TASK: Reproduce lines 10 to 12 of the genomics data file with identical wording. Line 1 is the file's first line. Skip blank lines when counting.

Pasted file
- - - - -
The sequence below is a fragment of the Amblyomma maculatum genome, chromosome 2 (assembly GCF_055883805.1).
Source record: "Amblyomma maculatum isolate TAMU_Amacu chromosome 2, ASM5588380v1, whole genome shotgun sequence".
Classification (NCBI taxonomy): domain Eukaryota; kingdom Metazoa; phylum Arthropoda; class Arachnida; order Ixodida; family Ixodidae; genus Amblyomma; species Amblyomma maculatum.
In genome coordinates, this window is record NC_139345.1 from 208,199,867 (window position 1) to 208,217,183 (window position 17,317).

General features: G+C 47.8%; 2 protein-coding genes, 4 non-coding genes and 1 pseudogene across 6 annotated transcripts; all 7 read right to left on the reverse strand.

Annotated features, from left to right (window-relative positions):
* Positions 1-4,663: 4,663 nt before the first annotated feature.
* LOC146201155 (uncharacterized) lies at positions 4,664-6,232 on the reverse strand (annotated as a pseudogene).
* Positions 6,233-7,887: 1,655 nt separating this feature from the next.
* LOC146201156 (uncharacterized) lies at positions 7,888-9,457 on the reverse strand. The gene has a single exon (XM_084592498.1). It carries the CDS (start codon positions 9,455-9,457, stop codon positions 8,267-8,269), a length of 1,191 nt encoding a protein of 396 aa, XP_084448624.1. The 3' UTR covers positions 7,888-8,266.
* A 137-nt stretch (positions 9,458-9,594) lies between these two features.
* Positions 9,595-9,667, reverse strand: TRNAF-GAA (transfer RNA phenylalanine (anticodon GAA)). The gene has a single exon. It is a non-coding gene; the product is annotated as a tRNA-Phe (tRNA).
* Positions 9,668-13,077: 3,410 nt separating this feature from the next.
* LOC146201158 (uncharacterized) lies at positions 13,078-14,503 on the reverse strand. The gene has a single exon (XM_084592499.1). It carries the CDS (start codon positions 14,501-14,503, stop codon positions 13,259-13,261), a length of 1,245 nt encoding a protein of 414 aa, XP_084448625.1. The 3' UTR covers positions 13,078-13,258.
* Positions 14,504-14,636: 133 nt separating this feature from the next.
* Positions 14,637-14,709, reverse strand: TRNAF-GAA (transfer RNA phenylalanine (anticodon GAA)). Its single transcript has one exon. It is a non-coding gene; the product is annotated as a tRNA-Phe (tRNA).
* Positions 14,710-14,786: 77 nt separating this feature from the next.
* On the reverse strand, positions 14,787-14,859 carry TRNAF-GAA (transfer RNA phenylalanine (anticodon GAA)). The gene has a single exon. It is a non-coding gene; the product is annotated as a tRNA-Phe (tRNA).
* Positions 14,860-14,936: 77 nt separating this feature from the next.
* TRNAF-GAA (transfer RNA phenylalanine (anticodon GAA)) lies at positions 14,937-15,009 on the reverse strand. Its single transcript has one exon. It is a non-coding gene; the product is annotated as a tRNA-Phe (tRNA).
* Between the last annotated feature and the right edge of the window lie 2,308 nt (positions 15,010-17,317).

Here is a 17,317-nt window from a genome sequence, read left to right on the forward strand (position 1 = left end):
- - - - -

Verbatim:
* LOC146201156 (uncharacterized) lies at positions 7,888-9,457 on the reverse strand. The gene has a single exon (XM_084592498.1). It carries the CDS (start codon positions 9,455-9,457, stop codon positions 8,267-8,269), a length of 1,191 nt encoding a protein of 396 aa, XP_084448624.1. The 3' UTR covers positions 7,888-8,266.
* A 137-nt stretch (positions 9,458-9,594) lies between these two features.
* Positions 9,595-9,667, reverse strand: TRNAF-GAA (transfer RNA phenylalanine (anticodon GAA)). The gene has a single exon. It is a non-coding gene; the product is annotated as a tRNA-Phe (tRNA).